The great thing about remote meeting and videoconferencing technologies is that they allow teams to collaborate at any time, virtually anywhere in the world. These solutions also allow workers to shut down for a few hours to handle personal matters, then reconnect with their teams and continue working afterward. That freedom and flexibility is valuable to employees, many of whom already are working remotely because they need that flexibility in the first place. 

Demonstrating to staff that the company trusts them to get their work done while affording them the time to handle personal matters, or foster a personal interest outside of the office, also helps to perpetuate a culture of trust within the business. In turn, that trust is reciprocated by teams who feel motivated to engage with their coworkers and deliver their work on time. 

5. Be the culture you want to create. 

The final and perhaps most important step in establishing culture among a distributed workforce requires you to take charge and personally lead the initiative. Teams will look to their executives for guidance in the face of change, and without a strong example, any efforts to instill a new culture will fall flat. 

As the one leading the cultural initiative, you should take extra care to positively embody all of the changes you wish to create, and communicate these goals clearly to your team. When nurturing cultural ideals within remote teams, you often will be required to spend extra time on e-mail, phone, and videoconferencing platforms to ensure remote workers have a strong understanding of your company culture and can easily see it being embraced by leadership. When these cultural goals resonate with employees and they have a clear example in their leader, they will begin to display the culture you’ve created in their own workstyle and interactions with other coworkers.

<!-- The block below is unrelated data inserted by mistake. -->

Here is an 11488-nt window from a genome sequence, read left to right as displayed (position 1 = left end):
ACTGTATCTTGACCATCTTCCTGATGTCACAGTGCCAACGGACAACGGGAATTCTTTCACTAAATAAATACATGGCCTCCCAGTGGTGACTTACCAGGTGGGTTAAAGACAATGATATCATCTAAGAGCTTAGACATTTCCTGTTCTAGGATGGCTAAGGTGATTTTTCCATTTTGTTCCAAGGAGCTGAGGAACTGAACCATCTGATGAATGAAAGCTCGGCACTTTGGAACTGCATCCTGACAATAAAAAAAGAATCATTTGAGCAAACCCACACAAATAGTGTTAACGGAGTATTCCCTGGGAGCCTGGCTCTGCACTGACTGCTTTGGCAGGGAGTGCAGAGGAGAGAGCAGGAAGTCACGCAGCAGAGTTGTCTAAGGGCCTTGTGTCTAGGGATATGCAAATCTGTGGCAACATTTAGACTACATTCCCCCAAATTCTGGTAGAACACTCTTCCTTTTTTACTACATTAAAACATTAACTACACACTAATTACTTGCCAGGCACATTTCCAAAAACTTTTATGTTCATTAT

Establishing a truly effective corporate culture is a difficult undertaking, and it can become especially challenging when attempting to grow the culture within a remote workforce. Doing so requires a clear vision of the changes you wish to see across the organization, employees who meet that vision, a commitment to perpetuating the company vision and culture, and a strong leader who embodies that culture. It’s not easy, but if you are willing to invest in all of these areas, you have the opportunity to create a truly special environment that will inspire both your teams and your industry.

Paul Gentile is the senior director of Product Marketing at LogMeIna provider of software-as-a-service and cloud-based remote connectivity services for collaboration, IT management, and customer engagement.